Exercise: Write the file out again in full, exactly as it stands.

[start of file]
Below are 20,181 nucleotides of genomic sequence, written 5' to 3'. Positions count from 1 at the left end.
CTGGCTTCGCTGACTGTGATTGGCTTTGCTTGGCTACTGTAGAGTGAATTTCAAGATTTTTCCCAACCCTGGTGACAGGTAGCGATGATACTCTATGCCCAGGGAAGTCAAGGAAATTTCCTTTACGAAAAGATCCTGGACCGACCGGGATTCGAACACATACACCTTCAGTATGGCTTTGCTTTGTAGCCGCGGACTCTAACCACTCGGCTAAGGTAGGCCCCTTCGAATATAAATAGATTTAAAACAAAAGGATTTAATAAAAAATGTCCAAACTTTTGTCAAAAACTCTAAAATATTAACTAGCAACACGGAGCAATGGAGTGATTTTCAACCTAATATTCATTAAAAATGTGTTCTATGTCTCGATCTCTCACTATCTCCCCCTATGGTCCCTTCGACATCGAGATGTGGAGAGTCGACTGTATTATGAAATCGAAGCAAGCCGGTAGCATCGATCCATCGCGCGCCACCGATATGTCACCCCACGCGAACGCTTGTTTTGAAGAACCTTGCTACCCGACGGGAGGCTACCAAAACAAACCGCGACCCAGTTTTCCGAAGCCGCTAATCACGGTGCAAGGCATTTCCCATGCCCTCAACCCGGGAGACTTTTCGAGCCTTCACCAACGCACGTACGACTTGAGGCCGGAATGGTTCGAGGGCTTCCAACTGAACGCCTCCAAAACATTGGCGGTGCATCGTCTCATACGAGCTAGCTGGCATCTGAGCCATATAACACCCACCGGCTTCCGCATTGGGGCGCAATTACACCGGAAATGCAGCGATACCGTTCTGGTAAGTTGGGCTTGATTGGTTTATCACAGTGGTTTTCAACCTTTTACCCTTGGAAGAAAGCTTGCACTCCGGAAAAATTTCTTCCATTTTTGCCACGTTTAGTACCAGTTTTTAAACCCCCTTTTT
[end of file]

Below are 20,181 nucleotides of genomic sequence, written 5' to 3'. Positions count from 1 at the left end.
CTGGCTTCGCTGACTGTGATTGGCTTTGCTTGGCTACTGTAGAGTGAATTTCAAGATTTTTCCCAACCCTGGTGACAGGTAGCGATGATACTCTATGCCCAGGGAAGTCAAGGAAATTTCCTTTACGAAAAGATCCTGGACCGACCGGGATTCGAACACATACACCTTCAGTATGGCTTTGCTTTGTAGCCGCGGACTCTAACCACTCGGCTAAGGTAGGCCCCTTCGAATATAAATAGATTTAAAACAAAAGGATTTAATAAAAAATGTCCAAACTTTTGTCAAAAACTCTAAAATATTAACTAGCAACACGGAGCAATGGAGTGATTTTCAACCTAATATTCATTAAAAATGTGTTCTATGTCTCGATCTCTCACTATCTCCCCCTATGGTCCCTTCGACATCGAGATGTGGAGAGTCGACTGTATTATGAAATCGAAGCAAGCCGGTAGCATCGATCCATCGCGCGCCACCGATATGTCACCCCACGCGAACGCTTGTTTTGAAGAACCTTGCTACCCGACGGGAGGCTACCAAAACAAACCGCGACCCAGTTTTCCGAAGCCGCTAATCACGGTGCAAGGCATTTCCCATGCCCTCAACCCGGGAGACTTTTCGAGCCTTCACCAACGCACGTACGACTTGAGGCCGGAATGGTTCGAGGGCTTCCAACTGAACGCCTCCAAAACATTGGCGGTGCATCGTCTCATACGAGCTAGCTGGCATCTGAGCCATATAACACCCACCGGCTTCCGCATTGGGGCGCAATTACACCGGAAATGCAGCGATACCGTTCTGGTAAGTTGGGCTTGATTGGTTTATCACAGTGGTTTTCAACCTTTTACCCTTGGAAGAAAGCTTGCACTCCGGAAAAATTTCTTCCATTTTTGCCACGTTTAGTACCAGTTTTTAAACCCCCTTTTT